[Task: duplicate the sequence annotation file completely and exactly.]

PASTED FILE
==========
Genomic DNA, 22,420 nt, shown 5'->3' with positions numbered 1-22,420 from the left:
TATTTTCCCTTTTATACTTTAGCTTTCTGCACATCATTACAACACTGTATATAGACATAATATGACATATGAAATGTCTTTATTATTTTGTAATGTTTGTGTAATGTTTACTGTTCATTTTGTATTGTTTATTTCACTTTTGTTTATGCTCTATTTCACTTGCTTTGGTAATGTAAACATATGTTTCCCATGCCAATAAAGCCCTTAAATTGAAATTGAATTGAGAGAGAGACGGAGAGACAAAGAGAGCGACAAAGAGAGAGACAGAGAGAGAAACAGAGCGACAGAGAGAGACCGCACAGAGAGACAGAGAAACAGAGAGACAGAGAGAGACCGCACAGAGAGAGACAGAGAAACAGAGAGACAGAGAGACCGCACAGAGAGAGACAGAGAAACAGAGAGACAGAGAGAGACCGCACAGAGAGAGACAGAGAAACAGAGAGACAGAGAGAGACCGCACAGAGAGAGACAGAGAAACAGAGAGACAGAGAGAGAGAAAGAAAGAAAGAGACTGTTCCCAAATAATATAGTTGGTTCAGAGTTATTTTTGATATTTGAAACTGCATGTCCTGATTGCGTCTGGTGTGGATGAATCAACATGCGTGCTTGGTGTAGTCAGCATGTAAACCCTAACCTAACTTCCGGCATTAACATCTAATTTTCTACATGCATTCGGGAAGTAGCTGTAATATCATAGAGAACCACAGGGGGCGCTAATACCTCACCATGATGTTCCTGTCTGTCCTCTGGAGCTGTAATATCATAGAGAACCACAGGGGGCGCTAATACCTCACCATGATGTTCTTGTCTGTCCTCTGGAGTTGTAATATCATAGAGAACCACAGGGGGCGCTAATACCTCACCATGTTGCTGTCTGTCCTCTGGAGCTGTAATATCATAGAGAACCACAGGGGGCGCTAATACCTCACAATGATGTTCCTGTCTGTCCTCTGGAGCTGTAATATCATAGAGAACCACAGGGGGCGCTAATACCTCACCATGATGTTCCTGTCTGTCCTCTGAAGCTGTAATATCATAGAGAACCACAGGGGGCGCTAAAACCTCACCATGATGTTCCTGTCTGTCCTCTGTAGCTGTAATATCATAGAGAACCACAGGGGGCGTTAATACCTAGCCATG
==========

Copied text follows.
Genomic DNA, 22,420 nt, shown 5'->3' with positions numbered 1-22,420 from the left:
TATTTTCCCTTTTATACTTTAGCTTTCTGCACATCATTACAACACTGTATATAGACATAATATGACATATGAAATGTCTTTATTATTTTGTAATGTTTGTGTAATGTTTACTGTTCATTTTGTATTGTTTATTTCACTTTTGTTTATGCTCTATTTCACTTGCTTTGGTAATGTAAACATATGTTTCCCATGCCAATAAAGCCCTTAAATTGAAATTGAATTGAGAGAGAGACGGAGAGACAAAGAGAGCGACAAAGAGAGAGACAGAGAGAGAAACAGAGCGACAGAGAGAGACCGCACAGAGAGACAGAGAAACAGAGAGACAGAGAGAGACCGCACAGAGAGAGACAGAGAAACAGAGAGACAGAGAGACCGCACAGAGAGAGACAGAGAAACAGAGAGACAGAGAGAGACCGCACAGAGAGAGACAGAGAAACAGAGAGACAGAGAGAGACCGCACAGAGAGAGACAGAGAAACAGAGAGACAGAGAGAGAGAAAGAAAGAAAGAGACTGTTCCCAAATAATATAGTTGGTTCAGAGTTATTTTTGATATTTGAAACTGCATGTCCTGATTGCGTCTGGTGTGGATGAATCAACATGCGTGCTTGGTGTAGTCAGCATGTAAACCCTAACCTAACTTCCGGCATTAACATCTAATTTTCTACATGCATTCGGGAAGTAGCTGTAATATCATAGAGAACCACAGGGGGCGCTAATACCTCACCATGATGTTCCTGTCTGTCCTCTGGAGCTGTAATATCATAGAGAACCACAGGGGGCGCTAATACCTCACCATGATGTTCTTGTCTGTCCTCTGGAGTTGTAATATCATAGAGAACCACAGGGGGCGCTAATACCTCACCATGTTGCTGTCTGTCCTCTGGAGCTGTAATATCATAGAGAACCACAGGGGGCGCTAATACCTCACAATGATGTTCCTGTCTGTCCTCTGGAGCTGTAATATCATAGAGAACCACAGGGGGCGCTAATACCTCACCATGATGTTCCTGTCTGTCCTCTGAAGCTGTAATATCATAGAGAACCACAGGGGGCGCTAAAACCTCACCATGATGTTCCTGTCTGTCCTCTGTAGCTGTAATATCATAGAGAACCACAGGGGGCGTTAATACCTAGCCATG